At times, in today's world where many a piece of foolishness seeks to put on a "Christian" disguise, this way of viewing things presents itself in certain "Christian" colors. Thus, it is argued that at the end of each man's life, God will reward each according to his merits without considering his station in life at birth. From the standpoint of Divine Justice and everlasting consequences, the value of the place where each person made his start is negated. And it becomes praiseworthy, right, and Christian for men to try to organize their terrestrial existence according to these norms of celestial justice, placing the advantages of earthly life equally in the reach of all so that they will be attained by those who are more capable.

Before analyzing this principle in itself, it is good to note some of the ways it is being applied in one place and another.

There are businessmen who consider the inheritance of their businesses to be a questionable privilege. Accordingly, they do not want their sons to become the owners of their businesses merely by the right of inheritance. Instead these sons will be employees like all the others, starting out at the bottom with the most humble duties and responsibilities. They will only rise to the position of running the businesses if they are the most capable ones.

In fact, it is not rare to find affluent persons who feel a certain uneasiness of conscience about transmitting their goods to their sons: won't they be benefiting from a questionable or unjust privilege if they are allowed to acquire goods that did not come from their own work or personal merit?

Another example may be noted — this time in the field of education. Some families of good social position and advanced education consider it an imperative of social justice to establish uniform standards in the primary and secondary schools. In order to achieve this, they would close or reform all educational institutions of different levels in existence today.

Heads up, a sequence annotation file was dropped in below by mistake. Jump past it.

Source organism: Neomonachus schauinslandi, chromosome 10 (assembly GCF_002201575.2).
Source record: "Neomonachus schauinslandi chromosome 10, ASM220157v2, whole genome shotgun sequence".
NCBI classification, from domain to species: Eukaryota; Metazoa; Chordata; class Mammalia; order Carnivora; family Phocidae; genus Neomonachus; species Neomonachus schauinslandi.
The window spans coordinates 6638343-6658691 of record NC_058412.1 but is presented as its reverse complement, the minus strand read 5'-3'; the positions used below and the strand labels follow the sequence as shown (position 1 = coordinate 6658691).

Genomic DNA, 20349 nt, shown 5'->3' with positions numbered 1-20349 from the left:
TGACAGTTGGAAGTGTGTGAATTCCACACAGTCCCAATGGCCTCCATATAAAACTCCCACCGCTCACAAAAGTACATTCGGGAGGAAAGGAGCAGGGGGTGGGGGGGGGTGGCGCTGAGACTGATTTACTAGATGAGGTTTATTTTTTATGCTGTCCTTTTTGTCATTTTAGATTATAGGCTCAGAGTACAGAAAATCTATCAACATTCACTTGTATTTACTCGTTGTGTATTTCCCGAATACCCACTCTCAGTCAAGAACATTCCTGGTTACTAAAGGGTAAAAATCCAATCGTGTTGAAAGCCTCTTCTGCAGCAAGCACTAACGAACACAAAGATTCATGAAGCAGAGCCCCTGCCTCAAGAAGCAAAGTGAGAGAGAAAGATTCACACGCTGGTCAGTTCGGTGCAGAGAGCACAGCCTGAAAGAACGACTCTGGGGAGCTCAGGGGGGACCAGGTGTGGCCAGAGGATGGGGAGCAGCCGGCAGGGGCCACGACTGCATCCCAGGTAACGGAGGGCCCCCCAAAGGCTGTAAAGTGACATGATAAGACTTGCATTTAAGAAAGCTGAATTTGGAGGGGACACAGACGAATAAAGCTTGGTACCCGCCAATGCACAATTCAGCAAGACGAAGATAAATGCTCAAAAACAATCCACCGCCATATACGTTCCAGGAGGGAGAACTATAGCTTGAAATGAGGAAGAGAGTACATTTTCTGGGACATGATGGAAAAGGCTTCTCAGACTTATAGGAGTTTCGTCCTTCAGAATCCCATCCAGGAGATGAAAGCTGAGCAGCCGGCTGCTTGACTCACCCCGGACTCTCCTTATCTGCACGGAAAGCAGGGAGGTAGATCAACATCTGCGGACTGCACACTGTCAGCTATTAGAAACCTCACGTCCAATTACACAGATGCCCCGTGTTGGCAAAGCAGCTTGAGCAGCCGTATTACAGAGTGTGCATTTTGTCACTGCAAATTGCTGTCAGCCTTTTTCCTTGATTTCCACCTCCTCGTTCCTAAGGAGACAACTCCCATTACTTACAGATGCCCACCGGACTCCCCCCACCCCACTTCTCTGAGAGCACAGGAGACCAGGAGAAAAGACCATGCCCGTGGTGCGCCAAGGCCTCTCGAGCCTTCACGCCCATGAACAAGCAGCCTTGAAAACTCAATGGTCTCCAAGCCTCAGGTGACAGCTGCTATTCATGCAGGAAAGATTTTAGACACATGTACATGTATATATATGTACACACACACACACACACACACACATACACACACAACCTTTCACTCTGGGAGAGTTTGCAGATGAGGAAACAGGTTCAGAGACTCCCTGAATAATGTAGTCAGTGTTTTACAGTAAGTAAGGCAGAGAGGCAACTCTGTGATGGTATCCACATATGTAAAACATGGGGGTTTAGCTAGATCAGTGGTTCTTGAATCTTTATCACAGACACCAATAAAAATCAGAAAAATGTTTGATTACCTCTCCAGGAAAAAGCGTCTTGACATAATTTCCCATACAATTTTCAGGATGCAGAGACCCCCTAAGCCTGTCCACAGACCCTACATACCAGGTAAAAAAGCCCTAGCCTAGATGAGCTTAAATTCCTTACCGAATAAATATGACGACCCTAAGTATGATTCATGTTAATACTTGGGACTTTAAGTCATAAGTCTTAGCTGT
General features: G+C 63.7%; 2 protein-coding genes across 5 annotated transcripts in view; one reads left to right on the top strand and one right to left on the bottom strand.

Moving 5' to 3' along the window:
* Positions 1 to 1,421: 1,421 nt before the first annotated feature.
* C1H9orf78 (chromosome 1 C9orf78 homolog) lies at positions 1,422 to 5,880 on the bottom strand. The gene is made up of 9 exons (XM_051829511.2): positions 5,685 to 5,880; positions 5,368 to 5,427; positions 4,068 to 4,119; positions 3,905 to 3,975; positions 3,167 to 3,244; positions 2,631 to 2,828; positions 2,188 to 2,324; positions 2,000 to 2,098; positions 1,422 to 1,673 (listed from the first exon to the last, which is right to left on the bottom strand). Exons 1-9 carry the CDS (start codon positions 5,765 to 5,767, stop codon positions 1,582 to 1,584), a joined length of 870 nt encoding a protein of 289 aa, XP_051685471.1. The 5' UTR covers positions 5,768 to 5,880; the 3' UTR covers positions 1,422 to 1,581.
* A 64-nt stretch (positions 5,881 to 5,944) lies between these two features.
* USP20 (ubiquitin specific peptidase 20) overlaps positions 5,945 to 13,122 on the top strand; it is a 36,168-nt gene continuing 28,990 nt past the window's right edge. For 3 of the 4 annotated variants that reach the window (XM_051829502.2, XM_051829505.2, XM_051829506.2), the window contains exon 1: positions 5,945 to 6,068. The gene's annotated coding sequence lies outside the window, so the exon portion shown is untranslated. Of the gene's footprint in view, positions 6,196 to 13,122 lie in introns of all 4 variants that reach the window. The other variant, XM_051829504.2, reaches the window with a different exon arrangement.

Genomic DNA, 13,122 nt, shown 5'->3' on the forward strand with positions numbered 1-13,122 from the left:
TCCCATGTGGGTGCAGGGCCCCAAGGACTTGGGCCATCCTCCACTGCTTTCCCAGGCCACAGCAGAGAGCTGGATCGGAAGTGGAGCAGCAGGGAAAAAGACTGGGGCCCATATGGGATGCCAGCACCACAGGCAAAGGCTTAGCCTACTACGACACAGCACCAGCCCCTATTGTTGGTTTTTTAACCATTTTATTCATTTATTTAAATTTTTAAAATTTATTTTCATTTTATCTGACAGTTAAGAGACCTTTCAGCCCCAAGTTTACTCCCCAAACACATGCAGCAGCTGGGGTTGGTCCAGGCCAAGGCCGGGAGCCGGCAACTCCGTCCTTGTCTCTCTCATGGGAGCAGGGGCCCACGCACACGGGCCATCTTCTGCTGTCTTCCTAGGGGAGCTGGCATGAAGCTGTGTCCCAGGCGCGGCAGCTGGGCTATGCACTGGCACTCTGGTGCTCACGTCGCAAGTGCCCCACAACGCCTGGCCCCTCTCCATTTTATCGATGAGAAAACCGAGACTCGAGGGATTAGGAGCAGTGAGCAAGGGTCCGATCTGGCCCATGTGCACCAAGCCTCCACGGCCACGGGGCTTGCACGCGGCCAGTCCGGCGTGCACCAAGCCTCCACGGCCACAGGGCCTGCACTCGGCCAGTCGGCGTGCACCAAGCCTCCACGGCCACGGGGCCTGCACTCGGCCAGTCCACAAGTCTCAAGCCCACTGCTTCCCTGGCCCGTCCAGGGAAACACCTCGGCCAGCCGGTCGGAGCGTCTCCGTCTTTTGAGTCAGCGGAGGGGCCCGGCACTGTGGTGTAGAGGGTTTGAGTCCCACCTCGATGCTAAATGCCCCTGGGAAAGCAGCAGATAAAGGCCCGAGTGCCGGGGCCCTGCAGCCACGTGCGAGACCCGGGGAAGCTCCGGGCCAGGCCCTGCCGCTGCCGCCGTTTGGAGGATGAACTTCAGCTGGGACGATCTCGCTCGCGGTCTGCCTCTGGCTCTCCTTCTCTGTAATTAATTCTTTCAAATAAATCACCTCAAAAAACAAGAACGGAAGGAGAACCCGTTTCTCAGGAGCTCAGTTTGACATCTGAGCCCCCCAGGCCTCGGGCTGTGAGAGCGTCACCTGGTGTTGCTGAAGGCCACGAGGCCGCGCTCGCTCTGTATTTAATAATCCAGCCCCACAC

In this way, the doctrine according to which all starting points must be compelled to become equal is gaining ground. If this doctrine is implemented fully, it will result in consequences that will stifle initiative, destroy achievement, and overthrow the whole regime of private property.

Before continuing, it is important to emphasize the picturesque contradictions into which the defenders of these theses habitually fall. Since they are deifiers of merit as the only criterion of justice, they tend to feel that if students are given equal conditions, merit will invariably assert itself. Accordingly, they generally favor schools of progressive or modern education that are contrary to rewards and punishments, on the pretext that both of these create complexes. In this way, the idea of merit and its inescapable corollary, guilt, are eliminated from the education of the future citizens of a civilization based on merit.

Ironically, these very deifiers of merit usually show themselves to be favorable to the idea that all tombs should be equal. Thus, at the end of a terrestrial existence organized only according to the criterion of individual merit and at the very moment of entry into a happy or unhappy eternal life according to the principle of merit or guilt, any special recognition of merit must be excluded. Equal tombs are established for the outstandingly wise man and for the common man, for the innocent victim and the infamous murderer, for he who has spread schisms and heresies and for the hero who has lived and died defending the Faith.

How can it be possible at one and the same time to praise merit so much and also to deny it?

What a contradiction! But the contradiction of these adepts of equality (and for everyone at the starting point) is even more shocking when they at the same time declare themselves to be enthusiastic defenders of the institution of the family. Considered from a thousand different aspects, the latter is the most resounding negation of equality at the starting point. Let us see why.